I like courthouses. I also like libraries and art museums, but this post is about courthouses. In my career as a jury/trial consultant, I have spent countless days, hours, and minutes in courthouses, from Alaska to Florida. When I am working with attorneys during the jury selection process in trials, the courthouse and its courtrooms are my “office away from office.” Having had ample opportunity to sit on the uncomfortable benches located in most courthouse hallways while waiting for attorneys, judges, and jurors, I have often wondered why I am so comfortable in courthouses. Unlike most people I know, who view courthouses as dreary, institutionalized places they avoid at all costs, I look forward to going to courthouses, both when working with a client and when accompanying David on his photographic quests. (Magnus published a Courthouses of Florida calendar for 20 years and David has a Courthouses of Florida website that showcases his beautiful photos.) At the time of this writing, my most recent jury selection was in Pinellas County, Florida. The jury selection process was completed late, after most of the courthouse staff had gone home for the evening, leaving me to wander, alone, through the normally bustling hallways. That’s when it came to me: The reason I like courthouses and have always been comfortable inside them is that my dad, whom I adored, worked in the Lee County, Florida, courthouse. Dad was the Lee County Parks and Recreation Director and, for most of my childhood, his office was on the first floor of the County Administration Building, attached to the courthouse. I loved going to visit my dad at the courthouse. I loved being one of only two people in the courthouse at night, after closing, when Dad had to stop by his office for a few minutes at the request of a County Commissioner. I loved the linoleum floors, especially after they were polished. What fun it was to run down the long halls! When I enter a courthouse these days, to perform my job on behalf of my clients, I feel as if I am at home; I know, approximately, where most things are located; I know to introduce myself to the bailiffs, above everyone else; and I know I am, like my dad, doing important work that can only be done in one place, the courthouse. Yes, I do like courthouses!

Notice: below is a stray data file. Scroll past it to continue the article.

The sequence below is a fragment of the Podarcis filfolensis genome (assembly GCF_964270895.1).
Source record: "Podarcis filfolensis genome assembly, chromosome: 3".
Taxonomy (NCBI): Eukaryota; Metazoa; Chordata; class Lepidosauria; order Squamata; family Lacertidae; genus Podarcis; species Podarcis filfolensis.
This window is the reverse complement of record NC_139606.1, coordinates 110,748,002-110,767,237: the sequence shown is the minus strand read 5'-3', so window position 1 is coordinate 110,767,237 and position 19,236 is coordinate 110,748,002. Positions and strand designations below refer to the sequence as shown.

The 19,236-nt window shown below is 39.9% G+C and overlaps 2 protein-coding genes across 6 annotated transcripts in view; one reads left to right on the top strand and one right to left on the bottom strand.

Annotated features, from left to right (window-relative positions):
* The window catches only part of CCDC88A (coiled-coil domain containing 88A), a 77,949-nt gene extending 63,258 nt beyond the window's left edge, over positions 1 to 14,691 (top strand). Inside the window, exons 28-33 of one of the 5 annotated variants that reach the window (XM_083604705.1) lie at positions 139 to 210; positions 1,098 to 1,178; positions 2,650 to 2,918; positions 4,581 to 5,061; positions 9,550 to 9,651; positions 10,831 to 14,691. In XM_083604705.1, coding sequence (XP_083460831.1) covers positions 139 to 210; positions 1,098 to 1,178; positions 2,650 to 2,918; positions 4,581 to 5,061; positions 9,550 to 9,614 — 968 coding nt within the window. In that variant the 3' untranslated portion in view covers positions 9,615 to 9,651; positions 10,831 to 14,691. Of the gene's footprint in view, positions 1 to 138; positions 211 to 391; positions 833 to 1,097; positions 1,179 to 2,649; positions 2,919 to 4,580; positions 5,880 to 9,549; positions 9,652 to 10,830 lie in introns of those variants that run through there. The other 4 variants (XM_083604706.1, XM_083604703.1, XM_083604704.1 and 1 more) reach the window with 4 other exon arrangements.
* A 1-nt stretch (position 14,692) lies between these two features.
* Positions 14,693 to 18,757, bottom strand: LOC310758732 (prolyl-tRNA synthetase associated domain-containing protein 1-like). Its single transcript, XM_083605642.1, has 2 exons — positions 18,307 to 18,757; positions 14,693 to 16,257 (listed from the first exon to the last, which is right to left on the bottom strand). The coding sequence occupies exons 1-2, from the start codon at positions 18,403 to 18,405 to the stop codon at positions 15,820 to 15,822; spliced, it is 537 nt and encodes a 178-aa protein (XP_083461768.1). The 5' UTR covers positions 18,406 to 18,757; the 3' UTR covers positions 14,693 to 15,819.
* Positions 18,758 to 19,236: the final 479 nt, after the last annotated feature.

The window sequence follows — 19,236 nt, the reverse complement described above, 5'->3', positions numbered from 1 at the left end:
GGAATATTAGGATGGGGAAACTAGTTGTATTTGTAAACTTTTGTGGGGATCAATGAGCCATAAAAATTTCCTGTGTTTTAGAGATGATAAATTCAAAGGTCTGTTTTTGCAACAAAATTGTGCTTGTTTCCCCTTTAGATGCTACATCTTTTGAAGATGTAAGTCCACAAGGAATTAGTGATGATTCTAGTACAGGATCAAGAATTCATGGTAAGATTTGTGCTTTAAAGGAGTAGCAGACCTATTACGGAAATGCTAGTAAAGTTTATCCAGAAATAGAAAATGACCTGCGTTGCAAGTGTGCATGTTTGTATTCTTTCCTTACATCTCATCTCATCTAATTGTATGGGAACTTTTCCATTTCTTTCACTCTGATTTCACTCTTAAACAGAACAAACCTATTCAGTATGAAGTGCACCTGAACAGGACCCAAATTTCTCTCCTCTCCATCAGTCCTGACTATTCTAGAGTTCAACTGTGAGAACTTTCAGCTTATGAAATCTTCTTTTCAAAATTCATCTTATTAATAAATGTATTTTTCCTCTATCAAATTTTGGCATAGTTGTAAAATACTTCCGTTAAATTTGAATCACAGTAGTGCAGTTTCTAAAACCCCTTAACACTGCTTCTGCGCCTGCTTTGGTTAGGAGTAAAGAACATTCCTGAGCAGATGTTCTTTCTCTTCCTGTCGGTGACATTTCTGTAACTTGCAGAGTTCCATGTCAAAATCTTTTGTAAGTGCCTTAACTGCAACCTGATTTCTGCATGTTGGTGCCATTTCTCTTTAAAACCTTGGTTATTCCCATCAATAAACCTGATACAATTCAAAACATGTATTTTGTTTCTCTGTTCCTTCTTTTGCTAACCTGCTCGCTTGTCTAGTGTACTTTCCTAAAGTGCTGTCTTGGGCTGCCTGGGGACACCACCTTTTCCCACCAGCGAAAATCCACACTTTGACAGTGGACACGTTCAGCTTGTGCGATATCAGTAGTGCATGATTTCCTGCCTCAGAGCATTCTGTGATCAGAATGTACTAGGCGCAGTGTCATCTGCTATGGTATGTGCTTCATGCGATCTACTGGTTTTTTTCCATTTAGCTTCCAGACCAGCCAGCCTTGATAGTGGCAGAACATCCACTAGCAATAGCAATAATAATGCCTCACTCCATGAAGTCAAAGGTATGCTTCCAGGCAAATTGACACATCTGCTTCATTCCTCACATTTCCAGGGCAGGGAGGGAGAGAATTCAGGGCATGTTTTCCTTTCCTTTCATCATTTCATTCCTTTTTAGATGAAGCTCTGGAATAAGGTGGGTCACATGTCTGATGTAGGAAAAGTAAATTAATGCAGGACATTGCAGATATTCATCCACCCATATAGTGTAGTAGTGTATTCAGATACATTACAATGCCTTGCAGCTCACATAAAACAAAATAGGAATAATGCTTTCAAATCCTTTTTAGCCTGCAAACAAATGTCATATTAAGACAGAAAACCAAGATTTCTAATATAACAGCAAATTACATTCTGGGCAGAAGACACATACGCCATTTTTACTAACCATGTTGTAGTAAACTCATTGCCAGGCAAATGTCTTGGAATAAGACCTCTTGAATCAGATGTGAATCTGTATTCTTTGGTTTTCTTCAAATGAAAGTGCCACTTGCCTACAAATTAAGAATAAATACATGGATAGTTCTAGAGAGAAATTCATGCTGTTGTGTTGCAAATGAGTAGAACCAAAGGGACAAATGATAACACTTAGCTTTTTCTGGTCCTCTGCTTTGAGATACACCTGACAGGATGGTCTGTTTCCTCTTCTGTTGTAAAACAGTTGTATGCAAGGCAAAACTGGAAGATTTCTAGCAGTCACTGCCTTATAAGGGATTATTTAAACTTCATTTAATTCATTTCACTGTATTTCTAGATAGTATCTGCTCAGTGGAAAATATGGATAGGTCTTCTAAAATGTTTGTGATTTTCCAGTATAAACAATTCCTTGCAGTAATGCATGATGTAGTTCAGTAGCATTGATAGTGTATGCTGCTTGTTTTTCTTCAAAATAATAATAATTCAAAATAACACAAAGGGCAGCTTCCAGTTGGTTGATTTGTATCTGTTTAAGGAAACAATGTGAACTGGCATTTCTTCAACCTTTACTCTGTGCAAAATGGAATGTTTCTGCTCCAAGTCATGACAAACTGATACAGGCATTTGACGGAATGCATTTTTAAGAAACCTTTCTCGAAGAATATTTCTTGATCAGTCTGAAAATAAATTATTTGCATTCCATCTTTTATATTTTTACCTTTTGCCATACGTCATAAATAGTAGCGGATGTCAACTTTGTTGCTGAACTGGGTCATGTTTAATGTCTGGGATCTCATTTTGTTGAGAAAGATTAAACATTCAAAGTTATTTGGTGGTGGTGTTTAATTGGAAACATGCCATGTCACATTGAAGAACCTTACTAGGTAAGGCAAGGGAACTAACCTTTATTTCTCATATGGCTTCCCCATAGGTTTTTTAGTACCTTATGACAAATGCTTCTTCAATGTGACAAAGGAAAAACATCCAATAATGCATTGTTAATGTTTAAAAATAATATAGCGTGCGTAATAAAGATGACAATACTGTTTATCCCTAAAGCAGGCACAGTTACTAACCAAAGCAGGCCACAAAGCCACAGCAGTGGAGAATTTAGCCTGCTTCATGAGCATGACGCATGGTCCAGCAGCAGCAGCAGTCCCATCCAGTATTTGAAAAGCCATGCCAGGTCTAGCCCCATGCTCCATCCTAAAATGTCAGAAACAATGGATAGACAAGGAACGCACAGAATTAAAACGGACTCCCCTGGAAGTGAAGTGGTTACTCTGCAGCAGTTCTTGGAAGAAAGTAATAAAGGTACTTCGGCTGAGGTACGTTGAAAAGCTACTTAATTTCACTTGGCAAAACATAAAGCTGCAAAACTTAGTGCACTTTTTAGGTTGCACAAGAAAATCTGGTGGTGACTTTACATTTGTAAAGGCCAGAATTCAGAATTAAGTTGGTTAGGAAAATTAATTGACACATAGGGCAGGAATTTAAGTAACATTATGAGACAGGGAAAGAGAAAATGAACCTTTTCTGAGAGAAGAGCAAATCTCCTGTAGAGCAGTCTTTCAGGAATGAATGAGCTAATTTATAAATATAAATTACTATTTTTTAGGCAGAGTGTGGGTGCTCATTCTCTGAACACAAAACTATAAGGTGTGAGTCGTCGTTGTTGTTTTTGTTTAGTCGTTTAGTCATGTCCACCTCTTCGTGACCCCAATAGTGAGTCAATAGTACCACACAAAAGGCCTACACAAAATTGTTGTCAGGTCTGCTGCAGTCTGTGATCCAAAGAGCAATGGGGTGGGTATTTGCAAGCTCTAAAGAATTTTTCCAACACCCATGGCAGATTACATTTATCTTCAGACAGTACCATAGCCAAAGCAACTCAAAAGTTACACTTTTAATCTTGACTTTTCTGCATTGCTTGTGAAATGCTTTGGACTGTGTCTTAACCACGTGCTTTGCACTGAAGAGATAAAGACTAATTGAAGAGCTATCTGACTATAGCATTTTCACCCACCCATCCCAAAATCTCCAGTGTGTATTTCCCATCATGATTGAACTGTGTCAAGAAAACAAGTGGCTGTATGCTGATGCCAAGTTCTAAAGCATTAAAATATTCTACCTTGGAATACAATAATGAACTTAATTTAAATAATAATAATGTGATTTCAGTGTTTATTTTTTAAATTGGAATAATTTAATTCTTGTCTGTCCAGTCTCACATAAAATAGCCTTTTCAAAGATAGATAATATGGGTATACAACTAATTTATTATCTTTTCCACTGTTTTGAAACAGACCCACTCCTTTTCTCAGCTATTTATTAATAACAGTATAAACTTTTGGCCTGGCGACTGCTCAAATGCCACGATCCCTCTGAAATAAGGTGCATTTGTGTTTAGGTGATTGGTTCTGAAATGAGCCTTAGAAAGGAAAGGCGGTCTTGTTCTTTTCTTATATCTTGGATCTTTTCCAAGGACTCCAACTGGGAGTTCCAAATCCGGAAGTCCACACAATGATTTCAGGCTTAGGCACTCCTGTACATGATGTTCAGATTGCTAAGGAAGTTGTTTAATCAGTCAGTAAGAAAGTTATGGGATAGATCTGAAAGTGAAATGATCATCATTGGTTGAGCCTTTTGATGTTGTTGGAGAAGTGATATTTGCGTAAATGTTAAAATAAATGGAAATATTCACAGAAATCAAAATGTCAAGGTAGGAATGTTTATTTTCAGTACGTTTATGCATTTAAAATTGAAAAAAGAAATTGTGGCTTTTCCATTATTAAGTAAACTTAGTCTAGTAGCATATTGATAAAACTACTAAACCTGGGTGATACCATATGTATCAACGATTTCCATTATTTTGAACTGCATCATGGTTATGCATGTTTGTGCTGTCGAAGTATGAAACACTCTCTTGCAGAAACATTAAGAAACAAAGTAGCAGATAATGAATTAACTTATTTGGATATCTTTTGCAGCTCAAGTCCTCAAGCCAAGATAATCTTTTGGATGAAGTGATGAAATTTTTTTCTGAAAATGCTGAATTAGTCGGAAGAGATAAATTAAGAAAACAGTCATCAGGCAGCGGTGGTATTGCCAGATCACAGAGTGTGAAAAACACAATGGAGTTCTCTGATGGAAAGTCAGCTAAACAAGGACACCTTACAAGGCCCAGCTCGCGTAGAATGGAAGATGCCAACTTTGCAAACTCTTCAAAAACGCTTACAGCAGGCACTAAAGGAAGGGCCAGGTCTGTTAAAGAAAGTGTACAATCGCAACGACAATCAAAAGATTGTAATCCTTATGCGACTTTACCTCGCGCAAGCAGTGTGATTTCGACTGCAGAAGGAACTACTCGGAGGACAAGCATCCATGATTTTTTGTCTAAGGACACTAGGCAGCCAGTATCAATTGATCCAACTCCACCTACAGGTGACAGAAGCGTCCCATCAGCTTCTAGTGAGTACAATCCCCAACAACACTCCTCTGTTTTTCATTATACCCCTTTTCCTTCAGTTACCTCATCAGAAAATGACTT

I don’t have the long history with courthouses like Melissa does, though, now that I think about it, my Dad had an office in what was then the Federal Courthouse in Jacksonville for a time when I was very young. But, I have enjoyed becoming familiar with them as a photographer. Since 1996, I have been photographing Florida courthouses for our calendar, which was first published in 1998. And, though we ended the calendar series, for now, I have continued to photograph them. These are mostly Florida courthouses and the images can be seen on Magnus’ website, in our marketing materials, and on www.courthousesofflorida.com where prints are available for purchase. Having photographed about 150 courthouses, I have come to appreciate the functionality and beauty of the architecture in many of these buildings. Many of these buildings are a center focal point in the town square. Unfortunately, a few are poor reflections on their community in both their design and upkeep, but these are few. I know many people, attorneys mostly, complain about some of them, the Miami-Dade main courthouse, for example, but a close look at the design details inside and out reflect an attention to details no longer seen. The new Broward County courthouse is attractive in a modern way, and it shows an attention to function that makes the attorneys’ job easier in technology terms. I have especially enjoyed photographing the interiors of older courthouses – those from the 1920s and 1930s (or even before). It is hard to image running a high tech trial in a courtroom built in the 1800s, but the couple of old courtrooms still in use in Florida (Nassau and Osceola counties) sure are beautiful. My Mom has told me she thinks of courthouses as ominous – bad places – where she hoped never to go. I suspect many members of the public think this. But, they are fascinating workplaces for those who go there daily, and for attorneys whose work is done there. Perhaps they are not perfect, but considering the variety of work accomplished therein, the requirements for such a building, especially a modern one, are complex. And, good things also happen (weddings) and people get justice, so, perhaps they should not seem to be so ominous. That has been a satisfying aspect of photographing them – to show what many people rarely see.